On Tuesday, November 29th, the Lab ran a rolling restart across regions on the Main channel which saw the increased LI / prim allowances for private regions on that channel come into effect.

As I’ve previously reported, the prim increase started to appear with Mainland regions on Tuesday, November 1st with the change indicated in a blog post from the Lab. However, full details on the changes weren’t released until Thursday, November 3rd, with an interview with Patch Linden, Senior Director of Product Operations at Linden Lab, in this blog, and a Designing Worlds special held on the same day.

Following the Main channel restart on Tuesday, November 29th. private regions on that channel now have the following standard land capacity allowances:

  • Private full region: 20,000 LI
  • Private Homestead region: 5,000 LI
  • Private OpenSpace: 1,000 LI

In addition, landholders directly responsible for full regions will be able to further increase the capacity on those regions to 30,000 LI for an additional monthly payment of US $30 to Linden Lab (with a one-off $30 upgrade payment, and a single additional $30 downgrade payment should they later opt to remove the additional 10K allocation). Details on this will be announced soon.

Private full regions now have a standard 20,000LI capacity (with an option further 10K available at a fee of US $30 a month)
Private full regions now have a standard 20,000 LI capacity (with an optional further 10K available at a fee of US $30 a month)

There is a server maintenance package deployment scheduled for the three RC channels (Magnum, LeTigre and BlueSteel) on Wednesday, November 30th, and this should see the LI increase deployed to private regions on those channels as well.  Once completed, this will mean region capacities across the grid will be:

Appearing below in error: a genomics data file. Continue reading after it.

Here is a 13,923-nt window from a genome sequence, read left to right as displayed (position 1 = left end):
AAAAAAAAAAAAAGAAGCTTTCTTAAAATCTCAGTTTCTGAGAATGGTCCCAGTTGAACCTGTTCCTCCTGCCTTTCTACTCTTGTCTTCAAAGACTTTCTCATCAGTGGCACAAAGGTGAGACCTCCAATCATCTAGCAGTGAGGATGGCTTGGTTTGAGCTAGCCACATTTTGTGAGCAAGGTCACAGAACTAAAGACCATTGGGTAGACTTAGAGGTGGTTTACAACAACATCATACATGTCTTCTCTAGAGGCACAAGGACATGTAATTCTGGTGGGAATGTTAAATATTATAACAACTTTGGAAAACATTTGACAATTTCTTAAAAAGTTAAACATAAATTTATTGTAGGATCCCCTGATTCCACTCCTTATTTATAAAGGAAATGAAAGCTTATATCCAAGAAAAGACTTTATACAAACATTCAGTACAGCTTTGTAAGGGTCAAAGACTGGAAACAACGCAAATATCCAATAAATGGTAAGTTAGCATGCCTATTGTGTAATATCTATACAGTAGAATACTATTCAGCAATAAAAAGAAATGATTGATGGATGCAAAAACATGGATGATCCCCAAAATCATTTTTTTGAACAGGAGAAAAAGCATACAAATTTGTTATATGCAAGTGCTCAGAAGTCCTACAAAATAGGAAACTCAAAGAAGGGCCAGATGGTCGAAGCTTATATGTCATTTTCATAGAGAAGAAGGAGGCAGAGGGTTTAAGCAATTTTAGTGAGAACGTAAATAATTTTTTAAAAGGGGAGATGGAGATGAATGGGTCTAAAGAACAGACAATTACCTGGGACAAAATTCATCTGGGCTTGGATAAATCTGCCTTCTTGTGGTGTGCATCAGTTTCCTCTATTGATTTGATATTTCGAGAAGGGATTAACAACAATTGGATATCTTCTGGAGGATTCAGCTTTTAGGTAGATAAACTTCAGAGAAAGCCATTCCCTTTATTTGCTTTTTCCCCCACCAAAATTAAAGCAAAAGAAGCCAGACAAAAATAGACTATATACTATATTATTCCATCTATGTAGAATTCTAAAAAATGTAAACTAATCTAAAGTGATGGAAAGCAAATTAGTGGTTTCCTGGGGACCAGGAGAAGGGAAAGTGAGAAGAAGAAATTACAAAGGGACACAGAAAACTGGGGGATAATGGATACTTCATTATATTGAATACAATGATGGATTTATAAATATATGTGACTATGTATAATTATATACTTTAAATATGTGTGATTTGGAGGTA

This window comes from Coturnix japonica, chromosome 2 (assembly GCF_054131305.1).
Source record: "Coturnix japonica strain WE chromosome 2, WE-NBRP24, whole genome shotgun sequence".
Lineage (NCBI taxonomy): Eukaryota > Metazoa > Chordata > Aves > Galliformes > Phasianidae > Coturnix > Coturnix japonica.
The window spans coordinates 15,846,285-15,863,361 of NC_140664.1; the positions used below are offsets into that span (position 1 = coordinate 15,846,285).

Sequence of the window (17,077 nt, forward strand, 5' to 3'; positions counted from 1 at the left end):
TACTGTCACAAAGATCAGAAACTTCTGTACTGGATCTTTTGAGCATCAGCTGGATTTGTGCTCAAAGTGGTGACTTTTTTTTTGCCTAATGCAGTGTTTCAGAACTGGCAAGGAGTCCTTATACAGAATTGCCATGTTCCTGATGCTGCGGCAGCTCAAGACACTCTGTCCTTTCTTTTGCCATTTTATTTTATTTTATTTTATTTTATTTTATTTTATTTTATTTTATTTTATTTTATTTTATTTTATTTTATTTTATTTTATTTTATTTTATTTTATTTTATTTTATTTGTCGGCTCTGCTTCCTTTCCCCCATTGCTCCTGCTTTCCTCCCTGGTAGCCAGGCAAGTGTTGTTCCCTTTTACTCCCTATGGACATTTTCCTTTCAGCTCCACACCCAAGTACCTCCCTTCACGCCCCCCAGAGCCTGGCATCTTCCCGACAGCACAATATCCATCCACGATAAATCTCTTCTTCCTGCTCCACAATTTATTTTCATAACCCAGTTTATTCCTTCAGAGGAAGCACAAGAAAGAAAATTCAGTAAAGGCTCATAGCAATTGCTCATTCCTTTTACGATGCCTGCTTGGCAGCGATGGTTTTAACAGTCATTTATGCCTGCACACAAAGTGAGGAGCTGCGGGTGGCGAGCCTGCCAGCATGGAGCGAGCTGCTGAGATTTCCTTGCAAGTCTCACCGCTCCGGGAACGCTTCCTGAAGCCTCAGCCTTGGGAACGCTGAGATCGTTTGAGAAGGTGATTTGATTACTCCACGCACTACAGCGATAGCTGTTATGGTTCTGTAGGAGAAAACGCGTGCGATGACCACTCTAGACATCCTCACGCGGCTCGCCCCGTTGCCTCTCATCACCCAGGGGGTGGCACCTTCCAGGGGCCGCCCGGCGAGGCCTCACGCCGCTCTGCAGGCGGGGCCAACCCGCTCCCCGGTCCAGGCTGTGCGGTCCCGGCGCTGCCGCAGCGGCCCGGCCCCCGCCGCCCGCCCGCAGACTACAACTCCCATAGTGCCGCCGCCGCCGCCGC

• Full Regions:
    • Mainland: 22,500 (from 15,000)
    • Private estates:
      • 20,000 (from 15,000) at the same tier price OR
      • 30,000 for an additional US $30 a month (+a one-off US $30 conversion fee to add / remove the extra 10K allowance) – this option to be launched soon.
  • Homesteads: 5,000 (Mainland and private) – from 3750.
  • OpenSpace: 1,000 (Mainland and private) – from 750.

So there you have it. Let the building begin!

Ashemi: oriental neon in Second Life

Ashemi, Azure Star; Inara Pey, November 2016, on Flickr Ashemi, Azure Star – click any image for full size

Over the weekend of November 26th/27th, Caitlyn and I were delighted to receive an invitation from Shaman Nitely to visit Ashemi, a new homestead region he has designed together with Ime and Jay Poplin (Jayshamime). Having been enthralled by their work with Imesha back at the start of 2016 (see my article here), we were only to pleased to accept and hop across.

Ashemi is another slice of the modern orient set under an evening sky (although I recommend setting a night-time windlight to really capture the feel of the design). It carries within it shades of Imesha, but is an entirely separate and unique design. Visitors arrive towards the middle of the region, where sit three wooden platforms standing over the calm waters of a circular lake. All three form a set of artificial islands connecting two tongues of land extending towards one another from opposite sides of the lake’s edge.